Around one-third of Norway rats, or Rattus norvegicus, captured in the sewers of Barcelona tested positive for Leishmania infantum, indicating a public health concern, researchers said.
Writing in Emerging Infectious Diseases, Maria Teresa Galán-Puchades, PhD, professor in the department of parasitology at the University of Valencia in Spain, and colleagues explained that L. infantum can cause leishmaniasis, which is endemic in humans in Barcelona.
The researchers investigated the presence of L. infantum among the urban population of Norway rats.
“Rat leishmaniasis could complicate the epidemiologic situation of human and canine leishmaniasis, considering that the Norway rat is the most widespread mammal in the world after humans and also the most abundant animal in cities,” Galán-Puchades and colleagues wrote.
Rats captured from the sewer system demonstrated a 33.3% prevalence of L. infantum infection.
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During the winter of 2016-2017, the researchers trapped 98 Norway rats, including 84 that came from the sewage system and 14 from parks, according to the study. Of the rats captured in parks, only one tested positive for L. infantum. The prevalence of L. infantum infection among the rats captured in the sewer, however, was 33.3%.
“The low number of infected Norway rats found in Mediterranean countries in Europe so far has led to the species being categorized as an incidental host, capable of becoming infected but considered irrelevant to the long-term persistence of the disease,” Galán-Puchades and colleagues wrote. “However, our study demonstrates the importance of the trapping site for finding a large Leishmania-infected rat population.”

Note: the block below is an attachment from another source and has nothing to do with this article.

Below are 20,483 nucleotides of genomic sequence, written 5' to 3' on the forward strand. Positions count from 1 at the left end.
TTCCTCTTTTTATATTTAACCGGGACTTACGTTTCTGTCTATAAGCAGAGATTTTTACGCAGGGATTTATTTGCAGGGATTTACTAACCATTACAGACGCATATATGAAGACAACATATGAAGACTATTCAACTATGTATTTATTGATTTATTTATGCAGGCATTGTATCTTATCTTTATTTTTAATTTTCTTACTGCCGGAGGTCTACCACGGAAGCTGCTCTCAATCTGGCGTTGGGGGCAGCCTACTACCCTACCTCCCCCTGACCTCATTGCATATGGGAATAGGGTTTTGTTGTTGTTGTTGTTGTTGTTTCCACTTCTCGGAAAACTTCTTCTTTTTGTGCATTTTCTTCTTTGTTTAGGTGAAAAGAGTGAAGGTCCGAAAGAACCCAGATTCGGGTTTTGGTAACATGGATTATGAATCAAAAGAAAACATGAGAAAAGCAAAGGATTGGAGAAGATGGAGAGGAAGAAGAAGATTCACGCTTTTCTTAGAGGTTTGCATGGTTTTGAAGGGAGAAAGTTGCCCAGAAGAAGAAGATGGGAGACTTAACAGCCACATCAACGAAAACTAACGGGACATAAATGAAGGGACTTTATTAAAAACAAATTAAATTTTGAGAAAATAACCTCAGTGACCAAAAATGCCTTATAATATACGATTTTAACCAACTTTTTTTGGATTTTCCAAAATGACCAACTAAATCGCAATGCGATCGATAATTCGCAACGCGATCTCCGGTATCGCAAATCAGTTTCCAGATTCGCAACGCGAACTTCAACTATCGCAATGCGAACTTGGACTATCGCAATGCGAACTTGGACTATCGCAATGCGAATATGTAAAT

According to the researchers, there is a suspected 0.13 rat-per-person population in Barcelona, when counting only sewer rats. The findings from this study suggest that there could be more than 70,000 rats with leishmaniasis in the sewers of Barcelona, which Galán-Puchades and colleagues said is a “figure of public health concern for a potential reservoir.”
“If future xenodiagnostic studies determine that sand flies become infected successfully by the rats, as has already been demonstrated in the case of its congener, the black rat, (R. rattus), the finding of a new reservoir, besides the dog, would be a major advance in the epidemiology of leishmaniasis,” they wrote. “However, the complexity of rat control would represent a great hindrance to overcome.” – by Marley Ghizzone
Disclosures: The authors report no relevant financial disclosures.